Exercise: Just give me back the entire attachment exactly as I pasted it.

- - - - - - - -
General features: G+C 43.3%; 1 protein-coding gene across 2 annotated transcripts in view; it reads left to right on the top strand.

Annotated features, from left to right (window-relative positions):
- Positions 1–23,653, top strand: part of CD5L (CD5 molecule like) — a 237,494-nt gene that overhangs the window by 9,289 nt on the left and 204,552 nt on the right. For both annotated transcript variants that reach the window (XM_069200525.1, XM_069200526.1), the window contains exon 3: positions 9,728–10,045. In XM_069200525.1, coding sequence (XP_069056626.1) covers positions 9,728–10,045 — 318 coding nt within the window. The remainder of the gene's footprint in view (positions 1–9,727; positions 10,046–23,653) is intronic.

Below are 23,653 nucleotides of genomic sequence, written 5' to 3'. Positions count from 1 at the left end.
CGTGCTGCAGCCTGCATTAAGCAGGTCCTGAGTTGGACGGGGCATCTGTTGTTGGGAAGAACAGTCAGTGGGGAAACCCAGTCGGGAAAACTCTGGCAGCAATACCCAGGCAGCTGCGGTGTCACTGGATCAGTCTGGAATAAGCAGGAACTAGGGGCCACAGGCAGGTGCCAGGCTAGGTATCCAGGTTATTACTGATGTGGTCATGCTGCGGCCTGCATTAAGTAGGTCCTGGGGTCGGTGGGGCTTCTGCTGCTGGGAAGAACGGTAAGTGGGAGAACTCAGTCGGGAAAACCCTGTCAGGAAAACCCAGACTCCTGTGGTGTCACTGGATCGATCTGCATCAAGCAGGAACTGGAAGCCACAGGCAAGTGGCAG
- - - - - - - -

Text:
General features: G+C 43.3%; 1 protein-coding gene across 2 annotated transcripts in view; it reads left to right on the top strand.

Annotated features, from left to right (window-relative positions):
- Positions 1–23,653, top strand: part of CD5L (CD5 molecule like) — a 237,494-nt gene that overhangs the window by 9,289 nt on the left and 204,552 nt on the right. For both annotated transcript variants that reach the window (XM_069200525.1, XM_069200526.1), the window contains exon 3: positions 9,728–10,045. In XM_069200525.1, coding sequence (XP_069056626.1) covers positions 9,728–10,045 — 318 coding nt within the window. The remainder of the gene's footprint in view (positions 1–9,727; positions 10,046–23,653) is intronic.

Below are 23,653 nucleotides of genomic sequence, written 5' to 3'. Positions count from 1 at the left end.
CGTGCTGCAGCCTGCATTAAGCAGGTCCTGAGTTGGACGGGGCATCTGTTGTTGGGAAGAACAGTCAGTGGGGAAACCCAGTCGGGAAAACTCTGGCAGCAATACCCAGGCAGCTGCGGTGTCACTGGATCAGTCTGGAATAAGCAGGAACTAGGGGCCACAGGCAGGTGCCAGGCTAGGTATCCAGGTTATTACTGATGTGGTCATGCTGCGGCCTGCATTAAGTAGGTCCTGGGGTCGGTGGGGCTTCTGCTGCTGGGAAGAACGGTAAGTGGGAGAACTCAGTCGGGAAAACCCTGTCAGGAAAACCCAGACTCCTGTGGTGTCACTGGATCGATCTGCATCAAGCAGGAACTGGAAGCCACAGGCAAGTGGCAG